Manning Discusses Colts 2009 Organized Team Activities
INDIANAPOLIS – The personnel has changed, but for Peyton Manning the routine remains the same.
It remains imant, too.
Manning, a nine-time Pro Bowl quarterback entering his 12th season as the Colts' starter, said while key personnel – including a likely Hall of Fame receiver – has changed in the offseason, the offseason is still critically important for him and the Colts.
And so is his offseason routine.
That entails working with young Colts skill position players, a tradition Manning said has continued during the team's ongoing 2009 organized team activities.
"This morning at 8 o'clock I threw with Donald Brown and Austin Collie," Manning said Tuesday morning during his first meeting with the media during the OTAs.
"I try to take two guys a day and have an individual session with them. Just take three or four routes and try to master those routes. Instead of throwing one repetition of each route, we try to master three or four of the most basic routes.
"That's what Marvin and Reggie and I did for so many years and (I'm) trying to do that with these young guys."
Manning, who played with eight-time Pro Bowl wide receiver Marvin Harrison for the first 11 seasons of his career, spoke on Tuesday of the impact of the departure of Harrison, who was released in late February.
Harrison and Manning hold NFL records for completions, yardage and touchdowns by a quarterback-receiver tandem.
"There's no question you do notice that certain guys aren't here," Manning said. "Two weeks ago we had our big fund-raiser for St. Vincent's Children Hospital and we had kind of a VIP reception in the locker room. We had the locker room dressed up like it would be on game day. Everybody's nameplates, everybody's uniform and jerseys in there. It was really a neat thing for fans that don't get to see that. What hit me hard is I got there first and saw the lockers and saw Reggie Wayne's locker and saw that blank locker right there next to it, which of course is No. 88, Marvin Harrison.
"That kind of hit me and those things will happen along the way that will remind you of the way things used to be. I don't know if you ever get over it or ever get used to it, but you do have to adjust."
With Harrison not on the roster, Manning said the Colts' younger receivers such as third-year veteran Anthony Gonzalez, second-year veteran Pierre Garcon and Collie will have to play an increased role.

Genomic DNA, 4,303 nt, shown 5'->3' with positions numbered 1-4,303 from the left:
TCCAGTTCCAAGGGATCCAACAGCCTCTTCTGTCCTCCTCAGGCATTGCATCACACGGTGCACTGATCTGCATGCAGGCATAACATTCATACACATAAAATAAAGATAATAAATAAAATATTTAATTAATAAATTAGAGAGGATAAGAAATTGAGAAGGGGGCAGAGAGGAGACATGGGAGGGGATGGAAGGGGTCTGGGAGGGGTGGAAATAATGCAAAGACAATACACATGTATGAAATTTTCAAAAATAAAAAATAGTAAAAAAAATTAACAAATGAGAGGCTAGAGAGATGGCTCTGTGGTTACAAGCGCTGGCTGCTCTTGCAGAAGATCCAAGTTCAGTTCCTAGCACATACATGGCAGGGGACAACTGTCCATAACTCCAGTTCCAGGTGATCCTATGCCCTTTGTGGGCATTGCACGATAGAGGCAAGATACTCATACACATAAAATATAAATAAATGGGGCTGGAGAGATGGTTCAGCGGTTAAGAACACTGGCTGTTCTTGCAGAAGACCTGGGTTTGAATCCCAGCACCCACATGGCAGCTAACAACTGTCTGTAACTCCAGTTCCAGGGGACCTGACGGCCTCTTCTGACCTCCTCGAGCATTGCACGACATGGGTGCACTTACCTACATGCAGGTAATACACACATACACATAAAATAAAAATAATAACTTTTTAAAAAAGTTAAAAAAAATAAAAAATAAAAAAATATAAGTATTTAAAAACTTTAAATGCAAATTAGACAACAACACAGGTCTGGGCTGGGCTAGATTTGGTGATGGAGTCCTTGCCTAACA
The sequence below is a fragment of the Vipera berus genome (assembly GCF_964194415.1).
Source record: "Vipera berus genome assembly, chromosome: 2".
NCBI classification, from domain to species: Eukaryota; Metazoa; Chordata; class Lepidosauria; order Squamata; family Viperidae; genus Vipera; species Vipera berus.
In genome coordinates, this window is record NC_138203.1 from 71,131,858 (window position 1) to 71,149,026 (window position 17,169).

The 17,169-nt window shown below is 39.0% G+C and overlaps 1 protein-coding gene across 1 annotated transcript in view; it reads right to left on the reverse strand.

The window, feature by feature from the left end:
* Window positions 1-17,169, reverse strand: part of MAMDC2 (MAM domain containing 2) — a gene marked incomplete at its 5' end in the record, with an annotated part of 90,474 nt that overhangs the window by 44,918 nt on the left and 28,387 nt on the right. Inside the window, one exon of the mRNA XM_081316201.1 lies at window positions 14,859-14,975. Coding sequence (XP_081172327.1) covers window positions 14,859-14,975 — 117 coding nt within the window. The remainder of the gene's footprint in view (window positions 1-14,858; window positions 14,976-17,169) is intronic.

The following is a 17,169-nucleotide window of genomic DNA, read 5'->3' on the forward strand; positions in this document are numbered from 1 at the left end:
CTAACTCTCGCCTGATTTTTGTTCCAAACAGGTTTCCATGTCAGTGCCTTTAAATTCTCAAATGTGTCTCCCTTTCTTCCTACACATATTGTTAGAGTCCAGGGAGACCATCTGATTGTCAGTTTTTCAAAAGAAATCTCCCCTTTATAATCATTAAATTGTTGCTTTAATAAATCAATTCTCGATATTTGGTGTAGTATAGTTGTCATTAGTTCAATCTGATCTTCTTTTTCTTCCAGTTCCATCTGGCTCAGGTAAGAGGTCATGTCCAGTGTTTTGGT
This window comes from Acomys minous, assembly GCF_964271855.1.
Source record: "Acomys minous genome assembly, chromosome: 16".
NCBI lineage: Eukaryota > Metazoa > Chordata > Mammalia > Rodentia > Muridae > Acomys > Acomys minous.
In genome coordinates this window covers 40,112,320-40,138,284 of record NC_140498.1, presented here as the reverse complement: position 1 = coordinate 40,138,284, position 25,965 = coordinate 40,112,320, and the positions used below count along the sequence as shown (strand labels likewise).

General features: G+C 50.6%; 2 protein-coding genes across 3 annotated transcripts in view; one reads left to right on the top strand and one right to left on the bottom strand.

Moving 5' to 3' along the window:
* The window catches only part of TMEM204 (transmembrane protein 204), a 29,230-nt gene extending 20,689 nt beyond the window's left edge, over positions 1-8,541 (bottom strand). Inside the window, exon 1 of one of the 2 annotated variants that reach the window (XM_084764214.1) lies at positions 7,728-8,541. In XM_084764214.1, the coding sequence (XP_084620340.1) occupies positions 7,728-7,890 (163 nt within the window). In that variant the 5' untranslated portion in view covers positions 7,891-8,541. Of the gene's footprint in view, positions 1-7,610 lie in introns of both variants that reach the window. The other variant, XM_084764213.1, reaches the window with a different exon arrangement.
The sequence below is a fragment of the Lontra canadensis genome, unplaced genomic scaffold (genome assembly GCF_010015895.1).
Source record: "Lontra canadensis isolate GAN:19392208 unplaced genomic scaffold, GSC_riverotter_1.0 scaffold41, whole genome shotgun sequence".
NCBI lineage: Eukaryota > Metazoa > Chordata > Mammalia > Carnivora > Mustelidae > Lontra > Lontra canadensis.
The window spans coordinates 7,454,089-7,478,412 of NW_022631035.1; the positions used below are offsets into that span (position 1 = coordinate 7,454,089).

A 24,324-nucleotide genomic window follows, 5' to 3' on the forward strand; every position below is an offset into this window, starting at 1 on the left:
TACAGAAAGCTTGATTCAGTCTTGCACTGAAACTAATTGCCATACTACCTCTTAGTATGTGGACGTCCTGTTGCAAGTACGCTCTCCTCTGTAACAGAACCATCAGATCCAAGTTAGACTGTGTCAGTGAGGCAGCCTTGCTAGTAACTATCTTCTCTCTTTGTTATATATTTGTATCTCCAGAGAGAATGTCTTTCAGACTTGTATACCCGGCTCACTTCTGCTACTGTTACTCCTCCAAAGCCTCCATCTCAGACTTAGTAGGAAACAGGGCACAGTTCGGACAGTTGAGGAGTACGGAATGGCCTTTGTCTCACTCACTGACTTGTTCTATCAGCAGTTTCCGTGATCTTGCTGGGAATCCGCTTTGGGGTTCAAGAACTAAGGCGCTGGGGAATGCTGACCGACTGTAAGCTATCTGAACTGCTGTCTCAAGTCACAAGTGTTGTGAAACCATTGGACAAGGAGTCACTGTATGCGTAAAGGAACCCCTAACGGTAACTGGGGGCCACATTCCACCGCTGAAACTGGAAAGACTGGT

"Without Marvin here it's going to be a big adjustment," Manning said. "Whether it's Tony Gonzalez or Pierre Garcon or Austin Collie, those guys have to step up. There's some open positions out there."
Manning also said the Colts' early-season schedule, which features road games at Miami and Arizona, makes this offseason particularly important.
"I really feel that you kind of form the identity of your team during this time and build team chemistry and get in shape for the upcoming season," Manning said. "We'd better be in good shape the way this season is starting. Jacksonville here at home and then down to Miami – will be pretty warm down there, then out to the Arizona heat."
In other Colts news:
• Tight end Dallas Clark said he's not sure how the role of the tight-end position will change with the departure of Harrison. "Time will tell," Clark said. "I have no idea how that's going to work out. You don't replace him, so people's responsibilities and duties are going to change somehow. How that is, I don't know. (Third-year WR Anthony Gonzalez) Gonzo might step in. I don't know what move is going to be made, but if he's the guy over there, he'll step in and do a great job and we might not miss a beat. Time will tell. If that calls for the tight ends getting more catches, more balls thrown to them, we're excited about that. We're just there to be used however they want us to be used."
• The Colts' third OTA session Tuesday was what Caldwell said the team refers to as a "coaching session." The team has seven OTAs remaining as well as a June 5-7 mini-camp. "We have an opportunity to do obviously some strength and conditioning work kind of wrapped around also some individual technique work," Caldwell said. "That was the focus of it. We have different portions where we have some of the veterans involved in it, and a lot of the other guys in other aspects."